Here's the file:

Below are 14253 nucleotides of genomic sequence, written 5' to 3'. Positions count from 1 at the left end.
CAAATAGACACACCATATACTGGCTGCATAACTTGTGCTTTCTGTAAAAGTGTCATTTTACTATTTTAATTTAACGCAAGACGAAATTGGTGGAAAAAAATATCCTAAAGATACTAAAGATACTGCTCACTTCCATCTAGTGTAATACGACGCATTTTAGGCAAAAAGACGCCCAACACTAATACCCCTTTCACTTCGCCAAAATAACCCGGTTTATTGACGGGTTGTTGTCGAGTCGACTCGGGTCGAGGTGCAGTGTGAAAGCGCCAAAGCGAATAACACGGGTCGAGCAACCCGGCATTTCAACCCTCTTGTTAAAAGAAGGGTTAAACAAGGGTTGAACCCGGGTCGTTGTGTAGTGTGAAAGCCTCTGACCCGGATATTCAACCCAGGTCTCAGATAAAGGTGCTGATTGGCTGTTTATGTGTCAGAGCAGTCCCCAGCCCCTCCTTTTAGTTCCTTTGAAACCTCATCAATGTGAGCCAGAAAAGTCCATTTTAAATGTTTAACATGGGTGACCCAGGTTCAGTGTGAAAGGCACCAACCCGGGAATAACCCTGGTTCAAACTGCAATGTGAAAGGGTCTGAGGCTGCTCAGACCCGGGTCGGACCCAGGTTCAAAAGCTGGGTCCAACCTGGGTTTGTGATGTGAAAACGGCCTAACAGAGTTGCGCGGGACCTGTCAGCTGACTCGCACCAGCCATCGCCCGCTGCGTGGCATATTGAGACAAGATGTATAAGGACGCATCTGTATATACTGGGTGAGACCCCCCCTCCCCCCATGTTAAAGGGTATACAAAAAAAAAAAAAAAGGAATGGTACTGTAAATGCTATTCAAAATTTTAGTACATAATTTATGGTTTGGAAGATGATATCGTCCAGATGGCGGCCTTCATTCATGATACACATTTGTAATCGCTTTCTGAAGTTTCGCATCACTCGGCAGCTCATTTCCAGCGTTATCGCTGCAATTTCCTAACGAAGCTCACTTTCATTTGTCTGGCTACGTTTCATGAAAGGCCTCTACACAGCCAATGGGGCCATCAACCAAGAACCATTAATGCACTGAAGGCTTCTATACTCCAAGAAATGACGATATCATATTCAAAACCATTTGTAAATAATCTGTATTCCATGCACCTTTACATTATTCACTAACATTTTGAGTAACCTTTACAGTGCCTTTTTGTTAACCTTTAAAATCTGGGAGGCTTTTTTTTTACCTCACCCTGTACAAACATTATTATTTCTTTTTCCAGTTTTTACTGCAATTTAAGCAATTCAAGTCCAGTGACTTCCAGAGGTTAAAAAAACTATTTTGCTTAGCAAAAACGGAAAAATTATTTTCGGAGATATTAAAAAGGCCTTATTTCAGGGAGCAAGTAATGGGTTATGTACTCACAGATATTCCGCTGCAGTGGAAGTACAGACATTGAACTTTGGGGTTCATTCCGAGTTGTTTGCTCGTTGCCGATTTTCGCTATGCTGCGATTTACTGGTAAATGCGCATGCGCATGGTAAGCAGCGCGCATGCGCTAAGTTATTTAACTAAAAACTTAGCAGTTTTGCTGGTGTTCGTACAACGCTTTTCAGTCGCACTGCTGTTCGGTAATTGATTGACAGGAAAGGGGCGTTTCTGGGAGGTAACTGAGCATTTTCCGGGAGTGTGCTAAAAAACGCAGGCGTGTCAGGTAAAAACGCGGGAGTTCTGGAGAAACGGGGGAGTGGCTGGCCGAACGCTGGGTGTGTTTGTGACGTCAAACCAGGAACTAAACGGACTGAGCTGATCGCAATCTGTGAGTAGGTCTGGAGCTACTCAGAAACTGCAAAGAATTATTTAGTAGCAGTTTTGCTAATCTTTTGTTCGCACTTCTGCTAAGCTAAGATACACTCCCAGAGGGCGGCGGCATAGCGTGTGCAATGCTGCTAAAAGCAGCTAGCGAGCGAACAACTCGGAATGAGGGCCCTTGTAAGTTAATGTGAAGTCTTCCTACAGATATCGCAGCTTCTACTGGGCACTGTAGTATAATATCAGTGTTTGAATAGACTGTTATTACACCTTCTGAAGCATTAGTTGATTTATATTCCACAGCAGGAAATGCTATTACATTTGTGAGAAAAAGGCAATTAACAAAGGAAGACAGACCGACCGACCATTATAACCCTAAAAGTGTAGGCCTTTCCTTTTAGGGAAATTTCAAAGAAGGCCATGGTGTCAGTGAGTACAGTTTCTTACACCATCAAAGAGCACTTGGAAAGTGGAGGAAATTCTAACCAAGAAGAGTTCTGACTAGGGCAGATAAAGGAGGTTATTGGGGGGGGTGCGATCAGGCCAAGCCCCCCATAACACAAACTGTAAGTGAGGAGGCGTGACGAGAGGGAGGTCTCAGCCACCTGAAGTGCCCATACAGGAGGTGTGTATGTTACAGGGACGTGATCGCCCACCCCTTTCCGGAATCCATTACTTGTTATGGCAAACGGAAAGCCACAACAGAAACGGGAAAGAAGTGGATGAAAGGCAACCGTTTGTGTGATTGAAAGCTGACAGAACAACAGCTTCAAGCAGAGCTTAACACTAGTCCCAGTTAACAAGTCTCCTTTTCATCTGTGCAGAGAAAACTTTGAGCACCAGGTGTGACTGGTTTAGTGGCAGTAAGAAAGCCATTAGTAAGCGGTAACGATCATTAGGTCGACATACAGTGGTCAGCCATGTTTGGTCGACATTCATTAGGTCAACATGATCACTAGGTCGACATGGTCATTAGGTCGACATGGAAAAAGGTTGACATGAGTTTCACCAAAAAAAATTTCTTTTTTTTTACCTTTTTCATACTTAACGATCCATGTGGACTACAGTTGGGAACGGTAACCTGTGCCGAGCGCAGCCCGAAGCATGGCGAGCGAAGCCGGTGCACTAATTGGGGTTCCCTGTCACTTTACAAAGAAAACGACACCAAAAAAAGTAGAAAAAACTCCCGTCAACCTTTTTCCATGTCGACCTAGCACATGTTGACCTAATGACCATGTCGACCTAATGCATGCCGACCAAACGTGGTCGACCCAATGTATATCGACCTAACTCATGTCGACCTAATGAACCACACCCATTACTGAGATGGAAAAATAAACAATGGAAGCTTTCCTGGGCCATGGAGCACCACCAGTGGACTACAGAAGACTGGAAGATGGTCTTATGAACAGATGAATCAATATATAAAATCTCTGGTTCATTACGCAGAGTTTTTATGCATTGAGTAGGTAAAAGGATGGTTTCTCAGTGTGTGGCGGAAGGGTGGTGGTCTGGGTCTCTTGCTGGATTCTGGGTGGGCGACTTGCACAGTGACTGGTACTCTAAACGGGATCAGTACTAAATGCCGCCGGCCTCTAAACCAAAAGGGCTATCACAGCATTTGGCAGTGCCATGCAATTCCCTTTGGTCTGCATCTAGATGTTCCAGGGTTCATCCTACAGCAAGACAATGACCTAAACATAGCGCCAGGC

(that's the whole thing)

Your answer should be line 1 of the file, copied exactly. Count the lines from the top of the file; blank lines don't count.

Below are 14253 nucleotides of genomic sequence, written 5' to 3'. Positions count from 1 at the left end.